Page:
Durbin: GOP Tax Plan Leaves Illinois Middle Income Families Behind

CRYSTAL LAKE – U.S. Senator Dick Durbin (D-IL) today joined local stakeholders to discuss how the House Republicans’ new tax plan would hit Illinois families especially hard, while mostly benefitting corporations and the wealthy. The House Republican proposal reduces the top corporate tax rate while gutting the state and local tax (SALT) deduction – a move that could increase taxes on nearly one-third of all taxpayers in Illinois. The SALT deduction is used by 44 million people nationwide, including nearly two million Illinoisans, to avoid being taxed twice on their income – once at the state level and again at the federal level.

“If Republicans want to get serious about fixing our tax code, it’s time they stopped clinging to the same failed policies that have been proven time and again to hurt middle income families and help the wealthy few,” Durbin said. "Eliminating or gutting state and local tax deductions will hit Illinois hard—resulting in double taxation for a third of the families in our state. I hope my Republican colleagues will abandon this backwards approach and join a bipartisan effort to provide hard working families across the country the relief they desperately need.” 

After first proposing to eliminate the SALT deduction completely, the House Republican tax plan would now gut it by eliminating the deduction for income and sales tax while retaining the deduction for property taxes up to $10,000. The plan would also eliminate key deductions for medical expenses and student loan interest that middle-class families rely on.  Currently, unexpected medical expenses such as hospital care and long-term nursing home care can be deducted if they exceed 10 percent of an individual's income and taxpayers can also claim up to $2,500 for student loan interest.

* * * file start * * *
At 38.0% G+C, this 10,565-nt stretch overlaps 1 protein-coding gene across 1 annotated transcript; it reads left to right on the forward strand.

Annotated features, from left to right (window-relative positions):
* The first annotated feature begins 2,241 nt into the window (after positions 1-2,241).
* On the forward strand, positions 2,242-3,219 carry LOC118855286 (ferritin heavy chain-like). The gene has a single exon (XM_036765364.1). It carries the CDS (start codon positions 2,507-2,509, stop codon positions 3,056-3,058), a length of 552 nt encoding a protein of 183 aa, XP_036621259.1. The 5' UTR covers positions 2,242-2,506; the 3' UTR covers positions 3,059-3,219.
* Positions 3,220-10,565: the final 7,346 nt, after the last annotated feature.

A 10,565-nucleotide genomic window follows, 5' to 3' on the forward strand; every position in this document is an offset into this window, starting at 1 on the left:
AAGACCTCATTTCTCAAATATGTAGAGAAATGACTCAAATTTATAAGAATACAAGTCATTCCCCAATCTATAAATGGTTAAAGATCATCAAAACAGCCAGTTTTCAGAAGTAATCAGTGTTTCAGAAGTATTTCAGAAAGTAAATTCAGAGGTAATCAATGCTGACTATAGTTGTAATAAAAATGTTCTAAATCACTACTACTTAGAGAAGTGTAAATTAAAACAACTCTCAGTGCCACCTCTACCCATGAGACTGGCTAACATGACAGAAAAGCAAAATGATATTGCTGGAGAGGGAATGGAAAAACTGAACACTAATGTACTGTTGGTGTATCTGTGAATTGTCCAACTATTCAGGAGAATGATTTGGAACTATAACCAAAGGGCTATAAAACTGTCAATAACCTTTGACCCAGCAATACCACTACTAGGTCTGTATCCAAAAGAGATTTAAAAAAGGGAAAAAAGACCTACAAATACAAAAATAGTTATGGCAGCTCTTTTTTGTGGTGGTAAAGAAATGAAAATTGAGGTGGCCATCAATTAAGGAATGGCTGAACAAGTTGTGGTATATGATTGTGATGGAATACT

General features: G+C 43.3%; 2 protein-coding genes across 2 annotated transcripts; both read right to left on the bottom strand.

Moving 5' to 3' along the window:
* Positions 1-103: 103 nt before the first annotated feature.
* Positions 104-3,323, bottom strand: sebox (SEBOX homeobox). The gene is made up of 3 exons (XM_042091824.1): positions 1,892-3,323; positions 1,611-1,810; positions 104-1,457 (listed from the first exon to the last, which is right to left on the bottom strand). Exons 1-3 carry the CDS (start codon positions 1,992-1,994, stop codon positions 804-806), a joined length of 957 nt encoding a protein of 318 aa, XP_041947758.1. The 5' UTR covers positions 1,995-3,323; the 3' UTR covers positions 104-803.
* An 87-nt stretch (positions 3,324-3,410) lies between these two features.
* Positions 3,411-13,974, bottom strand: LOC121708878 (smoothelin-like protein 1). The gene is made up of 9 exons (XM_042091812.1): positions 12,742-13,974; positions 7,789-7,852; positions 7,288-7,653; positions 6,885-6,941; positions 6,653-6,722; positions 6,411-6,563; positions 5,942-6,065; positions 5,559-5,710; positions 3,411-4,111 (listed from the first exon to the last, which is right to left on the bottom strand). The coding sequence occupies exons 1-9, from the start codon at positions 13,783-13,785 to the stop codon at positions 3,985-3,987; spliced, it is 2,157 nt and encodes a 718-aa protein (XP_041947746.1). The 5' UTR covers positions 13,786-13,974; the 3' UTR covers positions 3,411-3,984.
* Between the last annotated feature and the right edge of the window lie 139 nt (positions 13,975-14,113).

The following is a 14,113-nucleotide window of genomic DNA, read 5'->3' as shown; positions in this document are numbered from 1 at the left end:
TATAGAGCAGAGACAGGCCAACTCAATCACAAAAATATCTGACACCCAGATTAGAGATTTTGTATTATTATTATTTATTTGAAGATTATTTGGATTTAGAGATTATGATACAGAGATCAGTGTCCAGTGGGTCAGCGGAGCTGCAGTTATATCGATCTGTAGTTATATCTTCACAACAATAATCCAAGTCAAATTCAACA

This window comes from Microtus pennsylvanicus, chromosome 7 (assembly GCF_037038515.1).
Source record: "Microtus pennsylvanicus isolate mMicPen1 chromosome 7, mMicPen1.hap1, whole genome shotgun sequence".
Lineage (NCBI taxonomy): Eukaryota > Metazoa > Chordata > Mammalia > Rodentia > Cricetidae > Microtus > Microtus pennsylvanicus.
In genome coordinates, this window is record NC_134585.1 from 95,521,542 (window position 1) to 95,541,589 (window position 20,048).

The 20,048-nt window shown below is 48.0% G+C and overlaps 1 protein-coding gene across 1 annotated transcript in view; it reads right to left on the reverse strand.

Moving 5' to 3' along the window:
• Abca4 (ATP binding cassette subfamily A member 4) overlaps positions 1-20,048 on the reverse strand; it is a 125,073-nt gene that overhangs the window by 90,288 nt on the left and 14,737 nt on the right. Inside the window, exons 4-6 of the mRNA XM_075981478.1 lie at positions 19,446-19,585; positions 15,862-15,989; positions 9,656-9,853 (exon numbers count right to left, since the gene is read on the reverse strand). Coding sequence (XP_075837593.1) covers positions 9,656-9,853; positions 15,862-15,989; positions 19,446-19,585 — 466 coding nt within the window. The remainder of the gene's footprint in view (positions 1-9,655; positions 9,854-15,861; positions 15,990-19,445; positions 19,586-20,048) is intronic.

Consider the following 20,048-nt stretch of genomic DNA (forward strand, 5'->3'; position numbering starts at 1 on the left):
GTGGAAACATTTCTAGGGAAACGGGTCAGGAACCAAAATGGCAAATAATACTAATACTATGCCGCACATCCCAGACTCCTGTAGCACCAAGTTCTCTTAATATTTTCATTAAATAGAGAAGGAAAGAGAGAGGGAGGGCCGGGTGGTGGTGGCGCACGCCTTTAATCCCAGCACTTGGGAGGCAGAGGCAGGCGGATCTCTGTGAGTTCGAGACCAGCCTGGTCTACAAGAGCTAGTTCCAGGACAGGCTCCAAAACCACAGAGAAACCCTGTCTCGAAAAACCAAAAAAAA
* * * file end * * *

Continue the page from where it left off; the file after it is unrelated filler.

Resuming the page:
Under the House Republican proposal, 51 percent of taxpayers in Illinois’ 6thCongressional District--the 12th highest percentage among districts nationwide--would see their taxes increase because they would not be allowed to claim the average SALT deduction of $10,189. Seventy-nine percent of these taxpayers earned less than $200,000 in 2015. In Illinois’ 14th Congressional District, 50 percent of taxpayers would see their taxes increase – 86 percent of which earned less than $200,000 in 2015. 

If the SALT deduction is entirely eliminated, a family of four living in Crystal Lake making about 76,000 annually would pay about $1,400 more in taxes each year.

Illinois has the fifth highest number of taxpayers who claim the state and local tax deductions.  Nearly two million Illinois taxpayers claimed more than $24 billion in SALT deductions in 2015, each claiming an average $12,500 in deductions.  Of Illinoisans who claim SALT, around 85 percent of them earn less than $200,000 per year. The repeal of the state and local tax deduction would raise $1.3 trillion over 10 years, which the Republicans use to pay for tax cuts to the wealthiest families and corporations.